Passing Pointers

The coding is about passing pointers for an int and an array.

1. How do you pass the **pointer as a reference into the function and get it to store values in the array?

2. Is line 30, the "delete [] buffer", needed? There is no dynamic memory being created.


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#include <iostream>

using namespace std;

bool get_data(int *psize, int **pi)
{
	for (int i = 0; i < *psize; ++i)
	{
		if (*psize > 10)
			return false;
		else
		{
			**pi[i] = 2 * i;
			cout << i << endl;
		}
		return true;
	}
}

int main()
{
	int size = 10;
	int *buffer = nullptr;
	if (get_data(&size, &buffer))
	{
		for (int i = 0; i < size; ++i)
		{
			cout << buffer[i] << endl;
		}
		delete [] buffer;
	}

	return 0;
}
That's some really error-ridden code. I sure hope that is only used for teaching purposes, and even then it's so weird.

Anyway....

You're assigning a nullptr to buffer.
As soon as you hit line 13, you are dereferencing a null pointer, and that makes your program undefined behavior (mostly likely violently segfaulting/crashing).

If you want to actually be able to assign values to an array, pass in a pointer to an allocated array.

(1)
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int size = 10;
int* buffer = new int[size];

or

(2)
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const int size = 10; // needs to be const to be used with a static array
int buffer[size];


If you use (1), which is probably what your assignment is looking for, then you need to use delete[].

If you use (2), then you shouldn't use delete[].

Correct,
only delete something created with new.
only delete[] something created with new[].

Also, you don't need to check size every iteration, you can check that at the beginning of the get_data function.
Last edited on
Ganado,

I made the suggested changes, and you're correct that I want to use (1) to use a pointer. However, the program still does not work because there is something wrong with line 11.

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#include <iostream>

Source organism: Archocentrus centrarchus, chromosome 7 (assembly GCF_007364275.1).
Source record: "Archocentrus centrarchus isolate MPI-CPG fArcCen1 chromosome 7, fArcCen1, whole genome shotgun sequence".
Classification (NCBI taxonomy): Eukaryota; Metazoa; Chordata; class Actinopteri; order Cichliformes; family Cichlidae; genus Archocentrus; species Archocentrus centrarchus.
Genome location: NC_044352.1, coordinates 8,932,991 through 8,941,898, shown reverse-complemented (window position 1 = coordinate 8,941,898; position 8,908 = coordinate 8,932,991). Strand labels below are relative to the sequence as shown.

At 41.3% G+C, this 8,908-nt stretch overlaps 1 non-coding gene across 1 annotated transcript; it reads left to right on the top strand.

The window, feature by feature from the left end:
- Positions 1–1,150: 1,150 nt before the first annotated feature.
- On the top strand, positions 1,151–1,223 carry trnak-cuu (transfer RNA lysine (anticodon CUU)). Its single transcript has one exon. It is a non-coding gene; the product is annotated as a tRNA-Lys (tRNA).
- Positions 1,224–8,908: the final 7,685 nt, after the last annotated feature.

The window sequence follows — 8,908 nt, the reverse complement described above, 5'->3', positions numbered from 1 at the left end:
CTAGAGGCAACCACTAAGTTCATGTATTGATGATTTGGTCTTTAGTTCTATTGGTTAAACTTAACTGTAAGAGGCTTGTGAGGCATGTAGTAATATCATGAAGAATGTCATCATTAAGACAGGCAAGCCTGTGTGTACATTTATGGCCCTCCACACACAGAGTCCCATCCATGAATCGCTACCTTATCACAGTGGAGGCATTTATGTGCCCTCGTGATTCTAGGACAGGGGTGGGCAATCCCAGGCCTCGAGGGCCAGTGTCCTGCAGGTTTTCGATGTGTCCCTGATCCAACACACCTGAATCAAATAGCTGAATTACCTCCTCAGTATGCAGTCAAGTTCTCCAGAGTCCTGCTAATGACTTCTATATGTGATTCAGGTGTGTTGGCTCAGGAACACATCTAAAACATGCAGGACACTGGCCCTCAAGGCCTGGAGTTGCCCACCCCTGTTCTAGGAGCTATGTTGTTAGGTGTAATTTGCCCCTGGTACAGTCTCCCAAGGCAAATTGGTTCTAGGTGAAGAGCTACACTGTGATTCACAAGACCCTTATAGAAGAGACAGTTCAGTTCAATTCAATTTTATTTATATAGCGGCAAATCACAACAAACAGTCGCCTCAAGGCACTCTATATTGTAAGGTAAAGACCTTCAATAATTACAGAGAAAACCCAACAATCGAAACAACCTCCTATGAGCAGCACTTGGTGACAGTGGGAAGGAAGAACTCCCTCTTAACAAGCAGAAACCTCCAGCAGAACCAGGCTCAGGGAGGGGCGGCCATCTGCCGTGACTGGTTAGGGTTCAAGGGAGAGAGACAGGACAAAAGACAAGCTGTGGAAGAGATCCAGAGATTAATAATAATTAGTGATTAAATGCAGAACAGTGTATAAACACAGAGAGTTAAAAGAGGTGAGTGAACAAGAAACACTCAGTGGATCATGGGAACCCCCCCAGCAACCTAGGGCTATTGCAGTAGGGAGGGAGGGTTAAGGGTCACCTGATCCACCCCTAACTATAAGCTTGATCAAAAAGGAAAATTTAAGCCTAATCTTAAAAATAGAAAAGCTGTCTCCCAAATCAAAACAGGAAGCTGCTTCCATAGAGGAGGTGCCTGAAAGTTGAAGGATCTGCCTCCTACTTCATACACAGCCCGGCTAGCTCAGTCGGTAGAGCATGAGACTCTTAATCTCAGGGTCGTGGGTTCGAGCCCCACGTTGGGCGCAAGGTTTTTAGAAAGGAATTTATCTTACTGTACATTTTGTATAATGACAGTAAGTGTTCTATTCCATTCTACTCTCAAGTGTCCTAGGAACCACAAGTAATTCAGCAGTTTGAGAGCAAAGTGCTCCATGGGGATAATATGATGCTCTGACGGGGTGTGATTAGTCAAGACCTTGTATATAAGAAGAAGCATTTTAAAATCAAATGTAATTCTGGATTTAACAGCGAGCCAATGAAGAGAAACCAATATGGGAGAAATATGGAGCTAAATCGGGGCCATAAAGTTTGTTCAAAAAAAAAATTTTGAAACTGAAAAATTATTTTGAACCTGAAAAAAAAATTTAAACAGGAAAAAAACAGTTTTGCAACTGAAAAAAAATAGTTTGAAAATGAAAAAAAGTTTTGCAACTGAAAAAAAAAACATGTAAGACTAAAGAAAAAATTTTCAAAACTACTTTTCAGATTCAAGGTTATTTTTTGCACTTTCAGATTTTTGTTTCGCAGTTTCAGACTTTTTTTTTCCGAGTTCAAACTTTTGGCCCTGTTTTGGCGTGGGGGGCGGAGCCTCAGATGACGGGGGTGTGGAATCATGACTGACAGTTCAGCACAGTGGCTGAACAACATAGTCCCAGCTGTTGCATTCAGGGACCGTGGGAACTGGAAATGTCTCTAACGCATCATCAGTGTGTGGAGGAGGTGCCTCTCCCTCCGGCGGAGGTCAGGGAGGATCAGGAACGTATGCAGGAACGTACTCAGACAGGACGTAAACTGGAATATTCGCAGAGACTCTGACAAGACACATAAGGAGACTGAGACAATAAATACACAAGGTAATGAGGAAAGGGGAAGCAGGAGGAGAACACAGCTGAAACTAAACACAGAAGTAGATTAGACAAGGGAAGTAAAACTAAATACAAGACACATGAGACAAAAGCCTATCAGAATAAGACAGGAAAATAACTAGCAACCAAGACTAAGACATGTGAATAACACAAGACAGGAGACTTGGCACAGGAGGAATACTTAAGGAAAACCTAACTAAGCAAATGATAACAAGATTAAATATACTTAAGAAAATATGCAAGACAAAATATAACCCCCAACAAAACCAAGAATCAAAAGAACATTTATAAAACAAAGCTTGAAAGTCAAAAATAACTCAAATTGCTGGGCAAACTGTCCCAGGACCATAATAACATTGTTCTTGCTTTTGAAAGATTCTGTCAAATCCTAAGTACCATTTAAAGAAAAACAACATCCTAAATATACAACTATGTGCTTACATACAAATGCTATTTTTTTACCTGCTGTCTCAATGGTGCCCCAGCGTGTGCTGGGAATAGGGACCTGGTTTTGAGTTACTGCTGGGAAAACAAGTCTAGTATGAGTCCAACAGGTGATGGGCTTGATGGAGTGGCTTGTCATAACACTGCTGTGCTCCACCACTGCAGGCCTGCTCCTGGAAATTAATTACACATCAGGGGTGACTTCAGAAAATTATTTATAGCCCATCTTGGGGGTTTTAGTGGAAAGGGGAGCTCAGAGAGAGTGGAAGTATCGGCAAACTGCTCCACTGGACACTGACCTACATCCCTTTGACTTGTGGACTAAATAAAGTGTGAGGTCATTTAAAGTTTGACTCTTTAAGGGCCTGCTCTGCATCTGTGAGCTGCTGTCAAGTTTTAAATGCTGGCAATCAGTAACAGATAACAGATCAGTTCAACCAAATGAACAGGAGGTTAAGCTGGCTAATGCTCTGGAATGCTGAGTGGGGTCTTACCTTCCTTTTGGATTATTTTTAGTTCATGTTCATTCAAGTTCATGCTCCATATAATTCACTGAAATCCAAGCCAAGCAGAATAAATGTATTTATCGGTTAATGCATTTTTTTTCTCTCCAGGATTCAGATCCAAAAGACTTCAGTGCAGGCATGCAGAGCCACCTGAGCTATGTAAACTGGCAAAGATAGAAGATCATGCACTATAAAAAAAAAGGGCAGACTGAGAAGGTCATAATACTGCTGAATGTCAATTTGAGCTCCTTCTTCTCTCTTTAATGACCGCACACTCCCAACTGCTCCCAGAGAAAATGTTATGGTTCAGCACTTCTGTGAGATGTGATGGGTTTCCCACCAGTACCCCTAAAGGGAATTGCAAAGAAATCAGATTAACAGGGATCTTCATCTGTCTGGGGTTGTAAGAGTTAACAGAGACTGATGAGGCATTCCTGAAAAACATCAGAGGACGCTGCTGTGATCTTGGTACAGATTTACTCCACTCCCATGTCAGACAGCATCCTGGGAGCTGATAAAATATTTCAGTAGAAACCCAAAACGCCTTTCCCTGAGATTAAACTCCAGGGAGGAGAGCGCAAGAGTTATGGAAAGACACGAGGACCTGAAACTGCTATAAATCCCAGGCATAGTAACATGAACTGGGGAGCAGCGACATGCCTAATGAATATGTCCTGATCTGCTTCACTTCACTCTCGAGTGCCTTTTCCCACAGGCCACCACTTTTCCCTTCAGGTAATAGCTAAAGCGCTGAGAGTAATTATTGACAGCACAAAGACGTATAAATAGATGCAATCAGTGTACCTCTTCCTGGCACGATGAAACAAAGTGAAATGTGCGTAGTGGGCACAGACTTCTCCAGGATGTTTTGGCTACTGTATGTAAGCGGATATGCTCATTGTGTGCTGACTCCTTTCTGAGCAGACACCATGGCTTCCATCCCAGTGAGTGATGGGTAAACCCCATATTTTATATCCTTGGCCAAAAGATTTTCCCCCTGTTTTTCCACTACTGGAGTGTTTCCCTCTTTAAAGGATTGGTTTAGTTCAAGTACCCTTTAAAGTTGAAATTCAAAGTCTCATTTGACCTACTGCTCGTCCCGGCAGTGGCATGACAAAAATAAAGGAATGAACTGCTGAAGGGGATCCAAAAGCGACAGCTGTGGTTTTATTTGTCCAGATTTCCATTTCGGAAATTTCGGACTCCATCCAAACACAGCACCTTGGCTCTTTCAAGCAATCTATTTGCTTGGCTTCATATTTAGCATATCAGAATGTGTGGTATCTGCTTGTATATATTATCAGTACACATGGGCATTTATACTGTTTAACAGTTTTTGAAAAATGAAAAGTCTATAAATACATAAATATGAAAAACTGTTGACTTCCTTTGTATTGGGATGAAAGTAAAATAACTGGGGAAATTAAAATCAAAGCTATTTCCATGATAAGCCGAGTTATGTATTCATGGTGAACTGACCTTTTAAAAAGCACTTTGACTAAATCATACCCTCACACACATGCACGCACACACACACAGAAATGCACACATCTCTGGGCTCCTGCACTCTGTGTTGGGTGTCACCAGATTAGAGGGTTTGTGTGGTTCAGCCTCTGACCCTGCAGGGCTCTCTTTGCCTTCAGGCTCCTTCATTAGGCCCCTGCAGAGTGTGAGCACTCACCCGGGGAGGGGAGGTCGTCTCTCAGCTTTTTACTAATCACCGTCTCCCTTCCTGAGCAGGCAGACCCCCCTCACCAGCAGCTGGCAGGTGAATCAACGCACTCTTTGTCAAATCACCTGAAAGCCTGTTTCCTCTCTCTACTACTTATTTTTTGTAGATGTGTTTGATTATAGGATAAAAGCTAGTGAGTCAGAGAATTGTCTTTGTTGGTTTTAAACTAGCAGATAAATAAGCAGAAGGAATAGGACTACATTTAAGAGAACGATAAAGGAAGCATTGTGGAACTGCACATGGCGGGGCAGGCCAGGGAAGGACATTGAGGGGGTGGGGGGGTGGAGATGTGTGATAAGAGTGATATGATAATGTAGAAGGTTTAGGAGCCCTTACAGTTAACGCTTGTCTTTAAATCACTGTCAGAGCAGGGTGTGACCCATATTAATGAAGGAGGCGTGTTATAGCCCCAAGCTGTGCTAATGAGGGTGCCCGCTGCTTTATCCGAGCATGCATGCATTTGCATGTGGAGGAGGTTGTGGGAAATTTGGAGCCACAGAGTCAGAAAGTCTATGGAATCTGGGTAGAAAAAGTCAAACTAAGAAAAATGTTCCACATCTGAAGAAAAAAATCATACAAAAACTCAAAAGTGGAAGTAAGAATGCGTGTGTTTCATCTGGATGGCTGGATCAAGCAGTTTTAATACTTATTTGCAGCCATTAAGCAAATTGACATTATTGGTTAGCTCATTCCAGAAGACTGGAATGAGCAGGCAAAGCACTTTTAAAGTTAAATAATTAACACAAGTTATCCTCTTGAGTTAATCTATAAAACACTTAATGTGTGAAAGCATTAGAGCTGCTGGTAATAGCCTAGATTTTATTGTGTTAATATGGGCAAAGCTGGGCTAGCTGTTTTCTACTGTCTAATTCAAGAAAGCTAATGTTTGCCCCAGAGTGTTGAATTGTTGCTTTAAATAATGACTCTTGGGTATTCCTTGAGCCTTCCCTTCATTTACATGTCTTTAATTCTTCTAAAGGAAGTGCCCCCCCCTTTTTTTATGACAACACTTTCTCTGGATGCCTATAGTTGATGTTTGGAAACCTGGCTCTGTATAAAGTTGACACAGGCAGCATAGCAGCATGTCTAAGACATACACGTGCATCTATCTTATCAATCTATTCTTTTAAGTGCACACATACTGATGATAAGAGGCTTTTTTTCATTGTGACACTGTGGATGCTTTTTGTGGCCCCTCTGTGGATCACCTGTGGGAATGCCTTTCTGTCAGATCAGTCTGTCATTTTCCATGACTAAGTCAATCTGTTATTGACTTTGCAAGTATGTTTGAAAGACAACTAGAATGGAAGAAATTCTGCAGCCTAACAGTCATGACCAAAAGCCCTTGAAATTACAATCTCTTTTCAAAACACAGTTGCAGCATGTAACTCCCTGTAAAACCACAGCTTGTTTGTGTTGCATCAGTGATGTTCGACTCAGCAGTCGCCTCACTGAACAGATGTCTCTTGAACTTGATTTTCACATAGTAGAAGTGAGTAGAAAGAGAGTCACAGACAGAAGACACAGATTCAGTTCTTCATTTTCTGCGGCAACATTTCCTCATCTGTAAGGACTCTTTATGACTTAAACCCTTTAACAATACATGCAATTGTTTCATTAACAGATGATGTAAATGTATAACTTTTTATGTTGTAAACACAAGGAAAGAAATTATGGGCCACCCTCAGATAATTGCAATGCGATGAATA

using namespace std;

bool get_data(int *psize, int **pi)
{
	if (*psize > 10)
		return 1;
	for (int i = 0; i < *psize; ++i)
	{
		**pi[i] = 2 * i;
		cout << i << endl;
	}
	return true;
}

int main()
{
	int size = 10;
	int *buffer = new int[size];
	if (get_data(&size, &buffer))
	{
		for (int i = 0; i < size; ++i)
		{
			cout << buffer[i] << endl;
		}
		delete [] buffer;
	}

	return 0;
}
Last edited on
there is something wrong with line 11
**pi[i] = 2 * i;

Too many asterisks.
Also, indirection has a lower precedence than subscript:
http://en.cppreference.com/w/cpp/language/operator_precedence
Is it important for you to pass the size of your C-style array by pointer?

Hints:
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#include <iostream>

bool get_data(int psize, int **pi);
void waitForEnter();

int main()
{
    constexpr int size = 10;
    int *buffer = new int[size];
    if (get_data(size, &buffer))
    {
        for (int i = 0; i < size; ++i) { std::cout << buffer[i] << ' '; }
        std::cout << '\n';
        delete buffer;
    }
    waitForEnter();
    return 0;
}

bool get_data(int psize, int **pi)
{
    if (psize > 10) { return false; }
    for (int i = 0; i < psize; ++i)
    {
        (*pi)[i] = 2 * i;
        std::cout << i << ' ';
    }
    std::cout << '\n';
    return true;
}

void waitForEnter()
{
    std::cout << "\nPress ENTER to continue...\n";
    std::cin.ignore(std::numeric_limits<std::streamsize>::max(), '\n');
}

Output:
0 1 2 3 4 5 6 7 8 9
0 2 4 6 8 10 12 14 16 18

Press ENTER to continue...

Thank you, Enoizat,

It is not important to pass the size of the array as a pointer. Actually, to keep things simple, it should be a constexpr as you indicated since arrays cannot change size.

The statement int *buffer = new int[size]; creates an array on the free store pointed to by *buffer. The function call to bool get_data is as follows: get_data(int size, &buffer). Since the second parameter in bool get_data is a ** or a pointer to a pointer.

What takes place to convert a pointer (*) to a pointer to a pointer(**)? Secondly, why was delete buffer; used instead of delete [] buffer;?


It should have been delete [] buffer.

What takes place to convert a pointer (*) to a pointer to a pointer(**)?
a type** would be the address of (or, a pointer to) a type*
i.e
A pointer is the address of the data.
A double-pointer is the address of the pointer.

Your program is needlessly using more indirection than needed. Only one level of indirection is needed to pass a 1-dimensional raw array.

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#include <iostream>

using namespace std;

// No need to pass the size by pointer; it's not being changed
// No need to pass a double pointer; just pass the pointer to the array
bool get_data(int size, int *pi)
{
	if (size > 10)
		return false; // I assume this is a failing condition, so return false or true (Don't return an integer, this is less clear to the reader)
	
	for (int i = 0; i < size; ++i)
	{
		pi[i] = 2 * i; // the [i] is doing 1 layer of dereferencing; this is all that is needed
		cout << i << endl;
	}
	
	return true;
}

int main()
{
	int size = 10;
	int *buffer = new int[size]; // buffer is already the address pointing to the data you just new'd.
	if (get_data(size, buffer)) // just pass size and buffer, not their addresses
	{
		for (int i = 0; i < size; ++i)
		{
			cout << buffer[i] << endl;
		}
		delete [] buffer;
	}

	return 0;
}
Last edited on
Thank you very much, Ganado! I have a better understanding of the ** or the pointer to pointer.
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